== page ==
...
    <HR></BLOCKQUOTE>

    Todd, the Lumens are twice as much, so the overall output is really twice as bright. If you tried to use CP measurements to relate the beams, it still wouldn't be of any use.
    As you say, in this discussion, a beam distribution ratio is essential to get the difference. I think I'm just repeating what you've said actually, but I'm certain that Lu almost always has a relevance that CP just doesn't.

    Silviron,
    I've successfully removed a P60 lamp leaving both lamp+base and reflector in one piece and still workable. This was about 3 months ago, so from a fairly recent batch of P60's.
    It wasn't *too* difficult.

    The P61 is made differently, and not worth trying without serious equipment, preferably in the factory it came from. You can be left with the reflector in good condition, but the lamp will be wrecked.

    lightlover

  10. #10
    Flashaholic* rlhess's Avatar
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    Default Re: SF P61 vs P60 LUX measurements

    I really think that both lm and cd are important measures.

    In fact, a polar plot of cd would be the most useful of all (done in H and V axes). This is done (in essence) for microphones, speakers, and luminaires.

    The total lumen output is useful to know, but doesn't show how much light is in the beam. Calibrated beamshots and peak candela are another good way to go. Hey, that's what Craig is doing with the Prometrics box!

    I don't think total lumens alone tells you much about the beam. You could get all those lumens from an household-type A lamp with no optics, but that wouldn't help much with what goes bump in the night outside your window. After all, a 40W GE Soft White A lamp puts out 490 lumens but only (theoretically) 40 candela (490/(4*pi) if it's an isotropic radiator (well, it doesn't put any light out at its base...) But it's 40 candela is (theoretically) emitted in all directions.

    Cheers,

    Richard

  11. #11
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    Default Re: SF P61 vs P60 LUX measurements

    Personally I see little use for lumens or candlepower without a beam angle rating or beam shot. Brock's site does the best job of this so far, and it's what's needed to really get a good idea how the light performs. Especially in comparisons.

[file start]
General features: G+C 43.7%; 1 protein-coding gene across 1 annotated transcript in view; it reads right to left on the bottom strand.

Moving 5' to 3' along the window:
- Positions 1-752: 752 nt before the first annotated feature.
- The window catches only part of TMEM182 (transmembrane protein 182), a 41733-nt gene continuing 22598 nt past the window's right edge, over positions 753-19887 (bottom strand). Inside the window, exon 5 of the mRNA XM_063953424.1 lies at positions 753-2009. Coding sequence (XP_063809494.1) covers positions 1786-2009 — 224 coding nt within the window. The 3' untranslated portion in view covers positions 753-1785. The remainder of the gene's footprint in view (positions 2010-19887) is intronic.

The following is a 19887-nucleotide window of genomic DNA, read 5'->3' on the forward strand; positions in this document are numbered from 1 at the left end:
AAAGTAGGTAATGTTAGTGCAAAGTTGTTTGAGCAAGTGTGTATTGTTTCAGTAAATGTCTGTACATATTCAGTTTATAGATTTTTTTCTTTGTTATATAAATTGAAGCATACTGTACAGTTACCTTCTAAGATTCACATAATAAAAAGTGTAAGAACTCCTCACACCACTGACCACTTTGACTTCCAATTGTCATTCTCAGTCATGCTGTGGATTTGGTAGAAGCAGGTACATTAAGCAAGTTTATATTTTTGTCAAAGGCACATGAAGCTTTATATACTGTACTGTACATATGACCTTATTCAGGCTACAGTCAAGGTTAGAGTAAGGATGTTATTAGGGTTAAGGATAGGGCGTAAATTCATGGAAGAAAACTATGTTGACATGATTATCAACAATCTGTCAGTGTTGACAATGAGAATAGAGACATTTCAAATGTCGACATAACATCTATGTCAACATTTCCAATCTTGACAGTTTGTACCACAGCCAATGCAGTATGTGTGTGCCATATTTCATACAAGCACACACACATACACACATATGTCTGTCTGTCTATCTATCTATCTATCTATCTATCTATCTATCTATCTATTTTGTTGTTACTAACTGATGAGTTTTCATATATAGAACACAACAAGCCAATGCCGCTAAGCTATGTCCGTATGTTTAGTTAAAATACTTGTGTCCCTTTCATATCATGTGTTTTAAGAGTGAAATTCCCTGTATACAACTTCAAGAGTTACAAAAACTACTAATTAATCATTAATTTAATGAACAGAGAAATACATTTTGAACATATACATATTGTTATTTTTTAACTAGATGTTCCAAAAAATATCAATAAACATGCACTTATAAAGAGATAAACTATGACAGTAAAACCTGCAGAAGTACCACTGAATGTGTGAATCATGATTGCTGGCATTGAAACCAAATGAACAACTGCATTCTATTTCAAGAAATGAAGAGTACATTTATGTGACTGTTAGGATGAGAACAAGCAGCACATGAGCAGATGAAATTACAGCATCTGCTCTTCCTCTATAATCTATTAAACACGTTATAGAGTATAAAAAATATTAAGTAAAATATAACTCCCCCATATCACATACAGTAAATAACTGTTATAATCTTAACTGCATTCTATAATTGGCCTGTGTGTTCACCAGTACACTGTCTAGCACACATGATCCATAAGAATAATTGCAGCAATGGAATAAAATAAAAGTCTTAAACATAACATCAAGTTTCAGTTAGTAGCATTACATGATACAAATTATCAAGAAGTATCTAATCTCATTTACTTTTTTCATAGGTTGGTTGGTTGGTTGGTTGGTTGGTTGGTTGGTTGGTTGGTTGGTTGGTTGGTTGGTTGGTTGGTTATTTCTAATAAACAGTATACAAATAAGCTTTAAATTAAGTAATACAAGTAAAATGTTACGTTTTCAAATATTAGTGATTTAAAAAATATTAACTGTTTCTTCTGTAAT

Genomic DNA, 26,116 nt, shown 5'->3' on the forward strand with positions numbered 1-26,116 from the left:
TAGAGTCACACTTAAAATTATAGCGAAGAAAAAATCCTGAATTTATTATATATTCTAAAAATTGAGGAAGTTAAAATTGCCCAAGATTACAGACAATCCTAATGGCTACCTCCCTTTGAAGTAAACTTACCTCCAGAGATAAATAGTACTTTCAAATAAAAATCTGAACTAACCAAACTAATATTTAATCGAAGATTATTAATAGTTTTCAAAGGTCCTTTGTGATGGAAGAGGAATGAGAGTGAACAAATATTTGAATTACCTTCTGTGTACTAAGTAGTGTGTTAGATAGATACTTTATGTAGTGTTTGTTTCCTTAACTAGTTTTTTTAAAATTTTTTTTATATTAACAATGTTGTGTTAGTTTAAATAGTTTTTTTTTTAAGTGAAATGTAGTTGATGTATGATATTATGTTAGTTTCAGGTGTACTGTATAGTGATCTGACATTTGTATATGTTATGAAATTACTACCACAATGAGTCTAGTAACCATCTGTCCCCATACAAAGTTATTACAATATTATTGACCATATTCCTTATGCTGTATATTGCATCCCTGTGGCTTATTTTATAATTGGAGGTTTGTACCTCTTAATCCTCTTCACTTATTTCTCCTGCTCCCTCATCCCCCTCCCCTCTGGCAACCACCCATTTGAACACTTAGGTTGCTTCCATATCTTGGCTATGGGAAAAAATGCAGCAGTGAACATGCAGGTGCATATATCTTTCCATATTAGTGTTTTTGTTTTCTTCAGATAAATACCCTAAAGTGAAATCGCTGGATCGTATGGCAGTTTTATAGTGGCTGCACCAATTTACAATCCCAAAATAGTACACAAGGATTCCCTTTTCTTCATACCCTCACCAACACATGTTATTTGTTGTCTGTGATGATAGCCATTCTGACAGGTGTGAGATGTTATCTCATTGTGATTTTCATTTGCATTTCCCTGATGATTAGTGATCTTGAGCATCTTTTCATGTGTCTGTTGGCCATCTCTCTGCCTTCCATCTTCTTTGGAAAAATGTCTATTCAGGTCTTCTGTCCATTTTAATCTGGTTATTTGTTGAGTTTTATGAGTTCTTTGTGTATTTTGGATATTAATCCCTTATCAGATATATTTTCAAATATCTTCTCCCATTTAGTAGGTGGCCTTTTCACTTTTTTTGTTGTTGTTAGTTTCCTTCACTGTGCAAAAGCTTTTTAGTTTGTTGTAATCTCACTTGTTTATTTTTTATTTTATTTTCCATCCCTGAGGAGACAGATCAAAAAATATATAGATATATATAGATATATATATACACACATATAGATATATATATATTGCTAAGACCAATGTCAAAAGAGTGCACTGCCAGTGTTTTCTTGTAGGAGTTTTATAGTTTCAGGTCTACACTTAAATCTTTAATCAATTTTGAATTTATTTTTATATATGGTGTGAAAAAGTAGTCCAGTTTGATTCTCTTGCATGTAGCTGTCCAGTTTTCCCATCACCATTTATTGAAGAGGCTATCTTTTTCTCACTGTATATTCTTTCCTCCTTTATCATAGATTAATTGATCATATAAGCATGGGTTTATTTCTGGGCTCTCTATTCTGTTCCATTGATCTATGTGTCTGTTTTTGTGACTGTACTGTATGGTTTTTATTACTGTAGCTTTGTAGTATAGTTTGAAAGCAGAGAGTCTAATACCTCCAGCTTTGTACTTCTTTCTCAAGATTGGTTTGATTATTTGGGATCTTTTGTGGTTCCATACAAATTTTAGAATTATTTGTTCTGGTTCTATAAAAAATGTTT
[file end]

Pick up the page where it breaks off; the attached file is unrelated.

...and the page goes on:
Lumens is great, it's how much light you have but it tells you nothing about the intensity of the light in any one spot. A 60 watt bulb has almost 1000 lumens but you wouldn't want to try and light up a object with it at 50 yards without a relflector.

    My issue with lumens is people make the mistake of a bulb with twice the lumens being a similar beam shape being twice as bright. That's not true in the surefire case because the beam size is not the same. It's slightly brighter (as brock's candlepower intensities confirm) but the beam angle is almost twice the lower power lamps. This does result in more "volume" of light, but not light with twice the intensity in the hot spot.

    Candlepower is bad too, it's more manipulated than lumens cause frankly most companies use candlepower (probably cause it's a bigger and more impressive number). It has problems as well it will tell you how bright one tiny part of the beam is but not the overall shape or overall light output. If you have a tiny pencil beam with no flood light you can have a huge candlepower but have a nearly useless light (IE a maglite on it's tightest spot). Lot of candlepower but when you only have a 4" circle of light at 20' it's use is limited as well.

    So IMO without beam angle and composition information both lumens and candlepower ratings are really not very helpful. Which probably means that unless companies start rating bulbs with candelpower, lumens, and beam angles (like that will happen) all the lumen and candlepower ratings are really useless.

  12. #12
    *Flashaholic* Brock's Avatar
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    Default Re: SF P61 vs P60 LUX measurements

    Todd I couldn't have said it better myself.